New Port Richey, FL
reply to CylonRed
This is the law the governs collection agencies:
»www.ftc.gov/os/statutes/fdcpa/fdcpact.shtm

Some agencies may not follow the law but if they do not there are steps you can take.


craig70130
Premium
join:2004-04-27
New Orleans, LA
reply to AZinOH
I'd like to point out that there are generally two types of collection agencies out there.

The ones I consider legitimate are acting as agents of the lender - basically just the lender outsourcing their collections and they almost always follow the rules. They are the only ones that can sue you and so forth. They try to collect for whatever time period the lender wants them to then either sue or charge off the debt. Rarely does that process go on past 9-12 months. As an agent of the lender, they can negotiate payments, lower the amount owed if they wish, and you actually can sometimes negotiate with them to remove the negative entry from your credit report if you pay the debt.

The snakes are the ones that purchase charged off debt from the lenders - at that point the lender has charged off the debt and they are done with it. These are the ones that break the rules about when and where they can call you, often chase the debt way past any statute of limitations for sueing, etc. They have -NO- legal standing to do anything to you - they can't put anything on your credit report, they can't sue you, -nothing- despite what they may claim.

The snakes can't remove the charged off entry from your credit report even though many will promise, even in writing, to do so. Only the original lender can do that and once they charge off a debt, they generally won't. (and legally can't take any monies from you)


faughro

join:2007-04-10
New Port Richey, FL
reply to pcdebb
Payments do not re-age a debt. Once a dept is charged off - which normally occurs prior to going to collection - the charge off date is what is used to determine the seven years.

Any collection agency calculating the date in any other manner is violating the FDCPA


Draiman
Let me see those devil horns in the sky

join:2012-06-01
Kill Devil Hills, NC
Reviews:
·Verizon FiOS
said by faughro:

Payments do not re-age a debt. Once a dept is charged off - which normally occurs prior to going to collection - the charge off date is what is used to determine the seven years.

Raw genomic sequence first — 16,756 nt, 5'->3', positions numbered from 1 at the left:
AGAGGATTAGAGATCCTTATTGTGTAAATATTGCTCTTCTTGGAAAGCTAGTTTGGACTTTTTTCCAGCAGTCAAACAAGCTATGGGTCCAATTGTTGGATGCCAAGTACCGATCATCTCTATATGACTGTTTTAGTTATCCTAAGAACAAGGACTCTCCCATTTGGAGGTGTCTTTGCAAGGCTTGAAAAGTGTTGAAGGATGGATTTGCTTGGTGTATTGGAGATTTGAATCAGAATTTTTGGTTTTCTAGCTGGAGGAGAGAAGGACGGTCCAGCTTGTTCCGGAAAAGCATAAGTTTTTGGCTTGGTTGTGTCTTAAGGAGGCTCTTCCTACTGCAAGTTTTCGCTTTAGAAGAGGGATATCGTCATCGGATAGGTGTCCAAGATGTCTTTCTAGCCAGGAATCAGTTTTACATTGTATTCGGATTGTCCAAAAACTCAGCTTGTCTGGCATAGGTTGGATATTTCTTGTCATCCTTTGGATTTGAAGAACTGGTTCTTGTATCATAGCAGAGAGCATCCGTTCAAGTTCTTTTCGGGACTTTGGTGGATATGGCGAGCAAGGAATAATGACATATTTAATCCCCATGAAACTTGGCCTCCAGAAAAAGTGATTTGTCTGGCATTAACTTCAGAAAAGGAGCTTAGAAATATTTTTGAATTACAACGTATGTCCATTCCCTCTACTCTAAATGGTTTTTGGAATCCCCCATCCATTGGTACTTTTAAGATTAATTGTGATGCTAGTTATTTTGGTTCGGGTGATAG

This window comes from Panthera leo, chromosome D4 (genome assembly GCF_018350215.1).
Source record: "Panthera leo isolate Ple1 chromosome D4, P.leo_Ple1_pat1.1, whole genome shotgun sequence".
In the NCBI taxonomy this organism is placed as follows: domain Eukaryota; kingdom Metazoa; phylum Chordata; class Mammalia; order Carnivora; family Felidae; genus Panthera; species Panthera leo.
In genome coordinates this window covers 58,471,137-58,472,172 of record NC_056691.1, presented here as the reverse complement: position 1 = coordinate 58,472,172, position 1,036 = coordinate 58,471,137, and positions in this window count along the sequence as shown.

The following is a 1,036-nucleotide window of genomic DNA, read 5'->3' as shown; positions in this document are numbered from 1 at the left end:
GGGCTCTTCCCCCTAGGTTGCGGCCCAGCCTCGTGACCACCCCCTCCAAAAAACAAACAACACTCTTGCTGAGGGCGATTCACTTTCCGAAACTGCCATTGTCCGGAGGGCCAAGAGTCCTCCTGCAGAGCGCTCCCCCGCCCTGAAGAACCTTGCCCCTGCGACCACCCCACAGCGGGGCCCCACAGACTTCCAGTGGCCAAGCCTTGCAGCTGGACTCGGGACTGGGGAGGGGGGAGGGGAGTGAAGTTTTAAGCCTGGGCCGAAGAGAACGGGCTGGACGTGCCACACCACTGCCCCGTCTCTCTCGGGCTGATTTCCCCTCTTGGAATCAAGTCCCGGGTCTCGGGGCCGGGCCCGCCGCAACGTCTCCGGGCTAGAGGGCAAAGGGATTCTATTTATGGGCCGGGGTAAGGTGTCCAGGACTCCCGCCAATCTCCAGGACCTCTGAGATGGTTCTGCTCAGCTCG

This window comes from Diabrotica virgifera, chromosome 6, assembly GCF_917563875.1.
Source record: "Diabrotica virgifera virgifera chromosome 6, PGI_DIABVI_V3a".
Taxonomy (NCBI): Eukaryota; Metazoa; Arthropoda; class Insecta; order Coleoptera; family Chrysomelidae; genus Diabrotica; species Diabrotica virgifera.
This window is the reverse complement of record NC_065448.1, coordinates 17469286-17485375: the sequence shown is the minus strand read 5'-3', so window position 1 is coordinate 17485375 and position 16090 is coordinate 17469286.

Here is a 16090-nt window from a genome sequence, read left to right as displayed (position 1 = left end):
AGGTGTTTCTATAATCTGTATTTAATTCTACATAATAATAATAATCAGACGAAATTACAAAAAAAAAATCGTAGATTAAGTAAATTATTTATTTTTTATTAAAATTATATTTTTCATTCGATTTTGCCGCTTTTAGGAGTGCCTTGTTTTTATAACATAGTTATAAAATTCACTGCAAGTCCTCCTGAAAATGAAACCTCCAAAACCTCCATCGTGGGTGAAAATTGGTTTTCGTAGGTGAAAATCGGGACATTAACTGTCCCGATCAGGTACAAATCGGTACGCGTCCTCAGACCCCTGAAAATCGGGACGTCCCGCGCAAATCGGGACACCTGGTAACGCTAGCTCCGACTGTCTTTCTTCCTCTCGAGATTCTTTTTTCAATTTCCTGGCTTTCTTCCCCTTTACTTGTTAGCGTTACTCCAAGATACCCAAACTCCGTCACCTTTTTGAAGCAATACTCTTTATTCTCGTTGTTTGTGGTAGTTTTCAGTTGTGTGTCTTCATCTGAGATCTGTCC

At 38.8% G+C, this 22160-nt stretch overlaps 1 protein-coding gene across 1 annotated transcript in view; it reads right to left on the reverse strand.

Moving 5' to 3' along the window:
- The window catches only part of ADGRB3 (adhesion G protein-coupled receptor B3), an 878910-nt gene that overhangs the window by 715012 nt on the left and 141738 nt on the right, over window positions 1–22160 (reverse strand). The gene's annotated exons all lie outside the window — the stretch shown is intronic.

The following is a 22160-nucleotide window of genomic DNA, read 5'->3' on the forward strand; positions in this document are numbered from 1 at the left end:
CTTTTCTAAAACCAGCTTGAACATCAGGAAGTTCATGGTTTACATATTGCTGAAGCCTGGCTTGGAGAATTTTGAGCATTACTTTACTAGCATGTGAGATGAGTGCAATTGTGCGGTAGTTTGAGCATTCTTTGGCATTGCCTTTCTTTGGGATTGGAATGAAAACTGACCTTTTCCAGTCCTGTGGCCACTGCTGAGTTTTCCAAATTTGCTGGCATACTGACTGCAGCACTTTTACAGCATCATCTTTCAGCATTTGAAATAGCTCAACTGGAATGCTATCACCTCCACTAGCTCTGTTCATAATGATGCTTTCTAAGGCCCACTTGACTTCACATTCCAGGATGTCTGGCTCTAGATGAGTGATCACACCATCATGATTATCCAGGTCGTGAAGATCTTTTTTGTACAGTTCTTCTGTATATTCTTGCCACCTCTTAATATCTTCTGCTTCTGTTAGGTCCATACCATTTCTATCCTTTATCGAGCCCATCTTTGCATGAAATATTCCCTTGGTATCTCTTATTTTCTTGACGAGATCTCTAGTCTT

Any collection agency calculating the date in any other manner is violating the FDCPA

It depends on the state as to what a payment does.

"Make a partial payment on the debt. In some states, if you pay any amount on a time-barred debt or even promise to pay, the debt is 'revived.' This means the clock resets and a new statute of limitations period begins. It also often means the collector can sue you to collect the full amount of the debt, which may include additional interest and fees."

»www.consumer.ftc.gov/articles/01···ed-debts
--
What we're saying today is that you're either part of the solution or you're part of the problem. - E. Cleaver 1968


craig70130
Premium
join:2004-04-27
New Orleans, LA
reply to faughro
said by faughro:

Payments do not re-age a debt. Once a dept is charged off - which normally occurs prior to going to collection - the charge off date is what is used to determine the seven years.

The 7 years should be from the date of last activity (meaning you making a payment), not the charge off date.


Draiman
Let me see those devil horns in the sky

join:2012-06-01
Kill Devil Hills, NC
Reviews:
·Verizon FiOS
reply to AZinOH
All the 7 years is for credit reporting. It doesn't make the debt collectors stop and they might even be able to sue you for another 3 years as the state statue of limitations is 10 years in some states. After that time they can try to collect but cannot sue or report to the credit agencies unless you make a payment and that resets the SoL in your state. There's nothing you can do to stop them from trying to collect the debt except your death. Even then depending on the amount they might go after your estate.
--
What we're saying today is that you're either part of the solution or you're part of the problem. - E. Cleaver 1968


faughro

join:2007-04-10
New Port Richey, FL
reply to craig70130
You are correct, for some states - I was stating for my home state of Florida the charge off date is considered the last activity date even if a payment is made after the charge off. I should have been more clear in the information I was providing.


Draiman
Let me see those devil horns in the sky

join:2012-06-01
Kill Devil Hills, NC
Reviews:
·Verizon FiOS

2 edits

1 recommendation

reply to AZinOH